Political News

Continuing the debate about right-to-die issues in Appleton

Posted September 2

— Nearly one year after Jerika Bolen, the Appleton teenager with an incurable genetic disease, announced her intention to go without a life-sustaining ventilator, experts say her case has had surprisingly minimal impact on the right-to-die debate.

"I fully expected it to continue in the dialogue," said Paul J. Ford, director of the NeuroEthics Program at Cleveland Clinic, about Jerika's story.

Bolen died last September after a lifelong battle with spinal muscular atrophy type 2, which destroys nerves cells in the brain stem and spinal cord that control voluntary muscle activity. She died at Sharon S. Richardson Hospice in Sheboygan Falls, after a final summer that included a prom in her honor in July.

"When I decided, I felt extremely happy and sad at the same time," Jerika told USA TODAY NETWORK-Wisconsin in July 2016. "There were a lot of tears, but then I realized I'm going to be in a better place, and I'm not going to be in this terrible pain."

Jerika's decision drew national attention, including an overwhelming amount of support from well-wishers worldwide. But her story also drew the ire of disability rights groups who attempted to intervene in Jerika's decision to stop treatment.

"It was an exceedingly complicated case," said Arthur Caplan, head of the division of bioethics at New York University's School of Medicine. "(Jerika) was 14, so not quite old enough to be legally able to make her decisions, but old enough that many (medical experts) would say she was old enough to help determine her care."

Jerika was mostly immobile and in chronic pain from SMA. She ranked her pain as a seven on a scale of one to 10 on her best days.

Medications had damaged her body. She had more than 30 visits to operating rooms. She had her spine fused in 2013 and the heads of her femurs removed in 2015.

The day of Jerika's death, Jen Bolen, who declined to be interviewed for this story, told USA TODAY NETWORK-Wisconsin that "no one in their right mind would let someone suffer like she was."

"Suffering is a pretty strong, compelling reason to back away," Caplan said.

Not Dead Yet, a national disability rights group, was one of five disability rights groups that asked authorities to conduct an investigation into Jerika's care.

Diane Coleman, Not Dead Yet's president and CEO, said the groups questioned Jerika's decision to die, as well as the public's response.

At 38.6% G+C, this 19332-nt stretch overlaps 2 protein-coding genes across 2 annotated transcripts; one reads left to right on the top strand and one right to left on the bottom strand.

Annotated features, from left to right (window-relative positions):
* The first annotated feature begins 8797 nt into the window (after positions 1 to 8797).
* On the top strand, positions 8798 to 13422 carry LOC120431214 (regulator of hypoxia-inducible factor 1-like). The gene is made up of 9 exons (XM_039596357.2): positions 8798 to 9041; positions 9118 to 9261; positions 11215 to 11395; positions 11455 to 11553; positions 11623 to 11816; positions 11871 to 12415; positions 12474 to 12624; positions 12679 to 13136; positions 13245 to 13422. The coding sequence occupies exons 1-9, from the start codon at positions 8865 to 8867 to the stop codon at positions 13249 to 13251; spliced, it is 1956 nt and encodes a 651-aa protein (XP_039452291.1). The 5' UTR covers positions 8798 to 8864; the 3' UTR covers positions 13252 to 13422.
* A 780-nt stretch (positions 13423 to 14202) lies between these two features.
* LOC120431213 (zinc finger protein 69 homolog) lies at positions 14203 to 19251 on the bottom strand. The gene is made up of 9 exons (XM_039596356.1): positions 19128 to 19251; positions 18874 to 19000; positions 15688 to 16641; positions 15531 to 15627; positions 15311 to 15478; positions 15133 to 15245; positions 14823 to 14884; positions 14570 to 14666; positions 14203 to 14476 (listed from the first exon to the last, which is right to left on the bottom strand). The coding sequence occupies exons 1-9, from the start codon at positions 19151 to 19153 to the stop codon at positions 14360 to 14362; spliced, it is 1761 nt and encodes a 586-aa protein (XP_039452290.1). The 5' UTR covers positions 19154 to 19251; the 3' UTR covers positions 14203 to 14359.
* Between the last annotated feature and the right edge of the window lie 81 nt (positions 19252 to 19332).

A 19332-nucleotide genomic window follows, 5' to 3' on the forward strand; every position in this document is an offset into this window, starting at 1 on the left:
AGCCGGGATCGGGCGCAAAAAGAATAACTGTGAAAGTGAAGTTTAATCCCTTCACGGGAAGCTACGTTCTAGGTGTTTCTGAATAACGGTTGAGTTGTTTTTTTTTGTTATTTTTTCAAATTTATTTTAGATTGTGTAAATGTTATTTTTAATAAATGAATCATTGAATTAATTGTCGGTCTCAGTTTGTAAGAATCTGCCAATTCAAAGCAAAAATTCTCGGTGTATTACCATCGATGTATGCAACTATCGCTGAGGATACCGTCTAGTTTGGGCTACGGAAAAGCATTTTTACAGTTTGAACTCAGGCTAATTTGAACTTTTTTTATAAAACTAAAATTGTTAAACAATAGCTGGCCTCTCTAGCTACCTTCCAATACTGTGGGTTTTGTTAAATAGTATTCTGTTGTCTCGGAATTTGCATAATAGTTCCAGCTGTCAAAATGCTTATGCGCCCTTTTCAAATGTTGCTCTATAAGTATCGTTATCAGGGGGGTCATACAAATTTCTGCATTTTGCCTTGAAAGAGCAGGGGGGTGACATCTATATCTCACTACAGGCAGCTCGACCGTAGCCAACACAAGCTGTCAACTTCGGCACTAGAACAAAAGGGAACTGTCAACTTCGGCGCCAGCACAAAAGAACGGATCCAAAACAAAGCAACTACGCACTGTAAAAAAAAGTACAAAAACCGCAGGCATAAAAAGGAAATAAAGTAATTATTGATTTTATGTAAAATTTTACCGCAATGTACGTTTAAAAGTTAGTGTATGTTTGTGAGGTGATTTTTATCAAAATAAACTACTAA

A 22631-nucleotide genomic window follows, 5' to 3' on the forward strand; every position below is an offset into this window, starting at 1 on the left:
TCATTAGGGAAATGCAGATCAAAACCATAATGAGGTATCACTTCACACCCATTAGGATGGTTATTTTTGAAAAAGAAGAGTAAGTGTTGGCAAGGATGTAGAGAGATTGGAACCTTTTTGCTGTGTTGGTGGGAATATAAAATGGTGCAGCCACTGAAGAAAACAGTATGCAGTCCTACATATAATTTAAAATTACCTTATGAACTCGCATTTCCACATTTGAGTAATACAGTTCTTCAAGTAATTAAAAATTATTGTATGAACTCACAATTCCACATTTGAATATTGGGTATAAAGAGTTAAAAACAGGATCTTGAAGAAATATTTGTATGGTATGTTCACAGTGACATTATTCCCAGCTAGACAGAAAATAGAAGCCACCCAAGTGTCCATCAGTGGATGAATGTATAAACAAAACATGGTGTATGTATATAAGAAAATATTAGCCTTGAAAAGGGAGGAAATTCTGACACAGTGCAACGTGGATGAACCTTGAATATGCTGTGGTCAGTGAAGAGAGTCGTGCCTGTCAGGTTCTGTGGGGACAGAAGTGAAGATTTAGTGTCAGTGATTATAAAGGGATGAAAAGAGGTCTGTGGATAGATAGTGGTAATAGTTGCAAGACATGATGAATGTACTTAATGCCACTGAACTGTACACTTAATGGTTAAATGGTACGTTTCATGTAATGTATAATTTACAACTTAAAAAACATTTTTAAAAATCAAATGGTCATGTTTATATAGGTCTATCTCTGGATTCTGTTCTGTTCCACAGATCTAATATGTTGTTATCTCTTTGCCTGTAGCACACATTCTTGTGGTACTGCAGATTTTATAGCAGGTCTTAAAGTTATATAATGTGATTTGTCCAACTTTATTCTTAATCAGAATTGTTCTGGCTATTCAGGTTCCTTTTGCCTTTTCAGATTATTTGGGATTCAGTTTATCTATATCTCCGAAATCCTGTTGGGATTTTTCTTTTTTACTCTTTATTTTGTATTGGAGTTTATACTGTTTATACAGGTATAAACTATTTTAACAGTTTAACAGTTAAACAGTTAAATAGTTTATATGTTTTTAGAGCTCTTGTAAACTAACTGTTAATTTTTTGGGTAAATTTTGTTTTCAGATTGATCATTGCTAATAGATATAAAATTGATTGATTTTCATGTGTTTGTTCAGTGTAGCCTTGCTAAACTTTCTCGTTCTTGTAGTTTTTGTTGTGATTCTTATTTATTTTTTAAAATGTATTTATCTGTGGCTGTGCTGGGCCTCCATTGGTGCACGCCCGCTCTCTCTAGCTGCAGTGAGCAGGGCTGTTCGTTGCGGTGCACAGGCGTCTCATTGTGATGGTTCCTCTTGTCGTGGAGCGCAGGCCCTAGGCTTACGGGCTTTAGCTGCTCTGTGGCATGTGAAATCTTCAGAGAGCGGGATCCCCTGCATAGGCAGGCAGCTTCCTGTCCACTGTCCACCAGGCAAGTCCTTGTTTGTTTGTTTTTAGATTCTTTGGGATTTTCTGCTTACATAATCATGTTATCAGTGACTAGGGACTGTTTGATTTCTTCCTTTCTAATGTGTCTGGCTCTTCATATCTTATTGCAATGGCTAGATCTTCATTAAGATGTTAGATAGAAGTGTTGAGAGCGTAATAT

"We were trying to be gentle and respectful, but also to say that Jerika had a lot to live for, even if she couldn't yet see that herself," Coleman said.

A letter Not Dead Yet and other disability rights groups wrote in early August 2016 raised questions about Jerika's care and said the teenager was "clearly suicidal." Disability Rights Wisconsin also wrote a letter to Outagamie County child protection authorities.

"For Jerika's case, it really pushes the boundaries between the right to refuse treatment and assisted suicide," Coleman said. "If she had continued using her (ventilator)...things would be different, and she didn't get to get there.

"Almost all of the coverage supported her death. That's what's wrong."

Ford said it's difficult from the outside to understand a person's life and level of suffering.

"(Jerika) went through a lot," Caplan said. "She knows more about that than many people weighing in on what should happen."

Caplan said Jerika's story didn't take on the dimension of Terry Schiavo, a Florida woman who remained in a "persistent" vegetative state for 15 years, or Brittany Maynard, a 29-year-old with brain cancer who relocated to Oregon so she could legally kill herself with medication.

"(Jerika) was saying, 'I've been through so much. I don't want to do this anymore,'" Caplan said. "Which is an important question, but it isn't quite analogous to what happens either when someone requests help in dying or says, 'I don't want to be maintained because I'm so old and so frail that there's no point.' She was in a different situation."

Caplan said Americans are "completely and utterly confused" about right-to-die issues, including how to deal with mental impairment in dying, whether to honor a child's request and even what constitutes death.

"Where views diverge is saying how much suffering is too much to ask someone to bear, and whose responsibility is it to partake in ending a life if it's more suffering than anyone ought to bear," Ford, the Cleveland Clinic ethicist, said.

One of those issues is physician-assisted suicide. Public opinion about the practice remains divided: a 2013 Pew Research Center survey found that 47 percent of Americans approve of laws to allow the practice for the terminally ill, while 49 percent disapprove.

Five states — California, Colorado, Oregon, Vermont and Washington — and Washington, D.C., have legalized the practice, and Montana recognized it following a state Supreme Court ruling.

Ford said there was "a great energy among states" to continue the legislation for terminally ill adults a year ago.

"Those have sort of taken a backseat, recently," he said.

Earlier this year, Wisconsin State Rep. Sondy Pope introduced legislation, modeled closely after other physician-assisted suicide laws, that would allow terminally ill Wisconsin adults to receive medication to end their lives.

"It's about as restrictive as it could be. ... There are so many safeguards that it's almost impossible to use," Pope said.

Pope, who conceded that the legislation has no immediate chance of becoming law, said she would support legislation to allow a minor who isn't terminal to die with "very, very thoughtful safeguards that include input from loved ones."

"That's way down the road in a case-by-case individual basis ... It doesn't seem right, morally, to say, 'I'm sorry. You're not 18. You have to suffer.'"

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